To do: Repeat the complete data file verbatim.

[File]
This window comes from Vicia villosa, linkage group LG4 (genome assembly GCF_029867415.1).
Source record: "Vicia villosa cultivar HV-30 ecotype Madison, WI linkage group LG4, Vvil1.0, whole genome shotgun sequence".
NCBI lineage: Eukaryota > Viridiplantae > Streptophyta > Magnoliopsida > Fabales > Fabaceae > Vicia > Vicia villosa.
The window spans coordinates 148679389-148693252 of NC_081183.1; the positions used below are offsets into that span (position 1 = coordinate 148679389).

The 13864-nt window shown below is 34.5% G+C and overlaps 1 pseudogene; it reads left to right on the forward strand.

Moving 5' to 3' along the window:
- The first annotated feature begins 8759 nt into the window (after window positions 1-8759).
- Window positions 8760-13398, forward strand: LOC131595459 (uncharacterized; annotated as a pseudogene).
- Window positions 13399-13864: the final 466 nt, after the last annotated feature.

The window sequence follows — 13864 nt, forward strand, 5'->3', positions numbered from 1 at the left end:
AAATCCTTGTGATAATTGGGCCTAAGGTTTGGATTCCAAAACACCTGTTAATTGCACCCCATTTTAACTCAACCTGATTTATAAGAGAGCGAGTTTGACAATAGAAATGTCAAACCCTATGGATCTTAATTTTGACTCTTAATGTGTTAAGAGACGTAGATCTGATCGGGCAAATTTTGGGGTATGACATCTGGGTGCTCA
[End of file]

This window comes from Vicia villosa, linkage group LG4 (genome assembly GCF_029867415.1).
Source record: "Vicia villosa cultivar HV-30 ecotype Madison, WI linkage group LG4, Vvil1.0, whole genome shotgun sequence".
NCBI lineage: Eukaryota > Viridiplantae > Streptophyta > Magnoliopsida > Fabales > Fabaceae > Vicia > Vicia villosa.
The window spans coordinates 148679389-148693252 of NC_081183.1; the positions used below are offsets into that span (position 1 = coordinate 148679389).

The 13864-nt window shown below is 34.5% G+C and overlaps 1 pseudogene; it reads left to right on the forward strand.

Moving 5' to 3' along the window:
- The first annotated feature begins 8759 nt into the window (after window positions 1-8759).
- Window positions 8760-13398, forward strand: LOC131595459 (uncharacterized; annotated as a pseudogene).
- Window positions 13399-13864: the final 466 nt, after the last annotated feature.

The window sequence follows — 13864 nt, forward strand, 5'->3', positions numbered from 1 at the left end:
AAATCCTTGTGATAATTGGGCCTAAGGTTTGGATTCCAAAACACCTGTTAATTGCACCCCATTTTAACTCAACCTGATTTATAAGAGAGCGAGTTTGACAATAGAAATGTCAAACCCTATGGATCTTAATTTTGACTCTTAATGTGTTAAGAGACGTAGATCTGATCGGGCAAATTTTGGGGTATGACATCTGGGTGCTCA